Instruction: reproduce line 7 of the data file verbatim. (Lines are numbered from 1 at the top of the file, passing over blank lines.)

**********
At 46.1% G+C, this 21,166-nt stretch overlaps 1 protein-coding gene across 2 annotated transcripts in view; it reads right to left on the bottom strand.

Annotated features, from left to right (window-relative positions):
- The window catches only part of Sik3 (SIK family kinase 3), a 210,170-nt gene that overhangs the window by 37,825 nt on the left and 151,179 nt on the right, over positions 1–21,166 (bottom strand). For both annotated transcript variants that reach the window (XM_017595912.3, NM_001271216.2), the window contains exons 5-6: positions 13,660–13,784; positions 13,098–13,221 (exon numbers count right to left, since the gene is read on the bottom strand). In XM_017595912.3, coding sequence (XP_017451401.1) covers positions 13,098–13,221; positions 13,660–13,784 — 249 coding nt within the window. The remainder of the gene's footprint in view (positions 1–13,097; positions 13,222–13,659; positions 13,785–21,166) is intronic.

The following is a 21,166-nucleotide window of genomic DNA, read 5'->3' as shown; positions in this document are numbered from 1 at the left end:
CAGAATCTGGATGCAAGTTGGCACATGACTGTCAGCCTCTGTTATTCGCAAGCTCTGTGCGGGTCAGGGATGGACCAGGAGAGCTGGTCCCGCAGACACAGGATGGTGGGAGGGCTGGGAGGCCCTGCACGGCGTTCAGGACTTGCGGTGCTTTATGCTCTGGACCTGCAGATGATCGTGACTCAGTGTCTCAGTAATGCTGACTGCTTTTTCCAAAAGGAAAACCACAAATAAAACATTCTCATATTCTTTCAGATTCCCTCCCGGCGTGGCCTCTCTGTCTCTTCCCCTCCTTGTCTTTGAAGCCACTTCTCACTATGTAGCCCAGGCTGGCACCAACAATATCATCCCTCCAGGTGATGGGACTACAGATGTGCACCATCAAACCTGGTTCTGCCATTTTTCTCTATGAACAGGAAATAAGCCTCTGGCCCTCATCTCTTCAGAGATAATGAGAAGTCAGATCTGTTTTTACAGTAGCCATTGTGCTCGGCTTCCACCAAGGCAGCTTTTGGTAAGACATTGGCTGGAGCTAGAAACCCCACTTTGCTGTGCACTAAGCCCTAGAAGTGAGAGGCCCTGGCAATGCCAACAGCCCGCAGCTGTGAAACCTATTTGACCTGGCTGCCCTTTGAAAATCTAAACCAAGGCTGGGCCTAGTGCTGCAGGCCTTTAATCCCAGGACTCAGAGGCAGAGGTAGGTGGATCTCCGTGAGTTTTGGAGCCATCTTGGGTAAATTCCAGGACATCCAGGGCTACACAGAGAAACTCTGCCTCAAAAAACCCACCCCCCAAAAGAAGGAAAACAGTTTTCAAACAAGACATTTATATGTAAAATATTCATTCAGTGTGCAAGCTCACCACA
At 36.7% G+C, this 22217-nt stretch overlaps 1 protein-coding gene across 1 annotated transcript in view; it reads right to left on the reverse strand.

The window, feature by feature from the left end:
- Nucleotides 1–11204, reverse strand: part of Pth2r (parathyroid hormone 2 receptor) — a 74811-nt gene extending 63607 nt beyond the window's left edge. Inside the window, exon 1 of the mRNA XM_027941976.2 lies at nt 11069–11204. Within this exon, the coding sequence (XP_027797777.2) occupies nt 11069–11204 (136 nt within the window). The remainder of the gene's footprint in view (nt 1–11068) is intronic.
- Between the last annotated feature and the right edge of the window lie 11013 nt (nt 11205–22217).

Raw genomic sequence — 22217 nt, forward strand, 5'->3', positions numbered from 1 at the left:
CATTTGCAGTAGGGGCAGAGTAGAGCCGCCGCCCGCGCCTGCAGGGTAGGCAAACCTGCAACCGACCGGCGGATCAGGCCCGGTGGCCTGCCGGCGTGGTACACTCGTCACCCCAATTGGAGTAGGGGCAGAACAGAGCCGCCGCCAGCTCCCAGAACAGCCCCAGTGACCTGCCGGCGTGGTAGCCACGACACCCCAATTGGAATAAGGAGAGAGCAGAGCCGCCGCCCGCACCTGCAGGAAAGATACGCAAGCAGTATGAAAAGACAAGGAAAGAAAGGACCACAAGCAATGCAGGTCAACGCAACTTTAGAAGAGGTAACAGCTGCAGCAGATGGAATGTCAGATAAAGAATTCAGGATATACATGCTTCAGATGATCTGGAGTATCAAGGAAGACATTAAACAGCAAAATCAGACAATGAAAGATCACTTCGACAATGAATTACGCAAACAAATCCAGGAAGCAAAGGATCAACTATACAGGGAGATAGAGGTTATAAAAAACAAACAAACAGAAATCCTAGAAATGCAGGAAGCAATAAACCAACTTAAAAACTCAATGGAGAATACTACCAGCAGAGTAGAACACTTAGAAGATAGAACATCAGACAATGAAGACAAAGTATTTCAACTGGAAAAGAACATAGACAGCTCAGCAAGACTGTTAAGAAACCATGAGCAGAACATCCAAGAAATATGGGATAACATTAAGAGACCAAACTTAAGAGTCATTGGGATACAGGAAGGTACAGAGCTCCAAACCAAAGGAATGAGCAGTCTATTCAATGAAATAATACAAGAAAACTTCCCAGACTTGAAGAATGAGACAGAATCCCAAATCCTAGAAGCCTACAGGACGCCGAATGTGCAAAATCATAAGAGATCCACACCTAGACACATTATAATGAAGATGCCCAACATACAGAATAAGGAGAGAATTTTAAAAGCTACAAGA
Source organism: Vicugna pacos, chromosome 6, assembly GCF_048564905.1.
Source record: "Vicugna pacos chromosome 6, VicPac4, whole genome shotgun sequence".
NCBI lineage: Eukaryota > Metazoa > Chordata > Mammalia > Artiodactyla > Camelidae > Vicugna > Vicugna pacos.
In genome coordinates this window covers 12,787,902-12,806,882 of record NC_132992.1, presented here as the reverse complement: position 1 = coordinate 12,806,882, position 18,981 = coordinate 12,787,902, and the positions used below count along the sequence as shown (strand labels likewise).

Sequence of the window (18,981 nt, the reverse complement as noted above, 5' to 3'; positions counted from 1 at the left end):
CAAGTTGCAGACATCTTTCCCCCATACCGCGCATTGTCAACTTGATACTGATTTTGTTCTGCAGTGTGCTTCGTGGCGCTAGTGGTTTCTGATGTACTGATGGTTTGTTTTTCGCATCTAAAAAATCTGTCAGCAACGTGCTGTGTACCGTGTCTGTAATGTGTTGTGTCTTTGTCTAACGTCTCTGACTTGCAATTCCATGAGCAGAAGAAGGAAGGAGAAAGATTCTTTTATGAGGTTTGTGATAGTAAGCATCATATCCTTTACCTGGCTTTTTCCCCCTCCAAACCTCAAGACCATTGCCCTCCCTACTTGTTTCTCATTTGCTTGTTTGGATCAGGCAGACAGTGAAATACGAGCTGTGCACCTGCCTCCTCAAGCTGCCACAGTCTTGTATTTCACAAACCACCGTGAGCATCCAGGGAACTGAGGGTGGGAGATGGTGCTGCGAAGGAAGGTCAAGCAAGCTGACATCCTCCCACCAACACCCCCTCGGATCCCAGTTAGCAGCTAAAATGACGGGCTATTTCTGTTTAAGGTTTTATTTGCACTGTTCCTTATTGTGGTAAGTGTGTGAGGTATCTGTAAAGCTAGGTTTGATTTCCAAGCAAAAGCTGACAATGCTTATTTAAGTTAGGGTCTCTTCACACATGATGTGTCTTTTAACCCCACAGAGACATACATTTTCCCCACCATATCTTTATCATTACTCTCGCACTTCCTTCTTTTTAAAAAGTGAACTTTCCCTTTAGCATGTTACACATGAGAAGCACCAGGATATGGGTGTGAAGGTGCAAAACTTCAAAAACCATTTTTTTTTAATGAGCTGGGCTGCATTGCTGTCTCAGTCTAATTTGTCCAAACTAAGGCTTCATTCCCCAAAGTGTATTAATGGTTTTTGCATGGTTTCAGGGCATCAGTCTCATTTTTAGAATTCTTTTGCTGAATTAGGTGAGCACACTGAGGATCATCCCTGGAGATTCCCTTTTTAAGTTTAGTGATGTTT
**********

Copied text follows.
The window, feature by feature from the left end: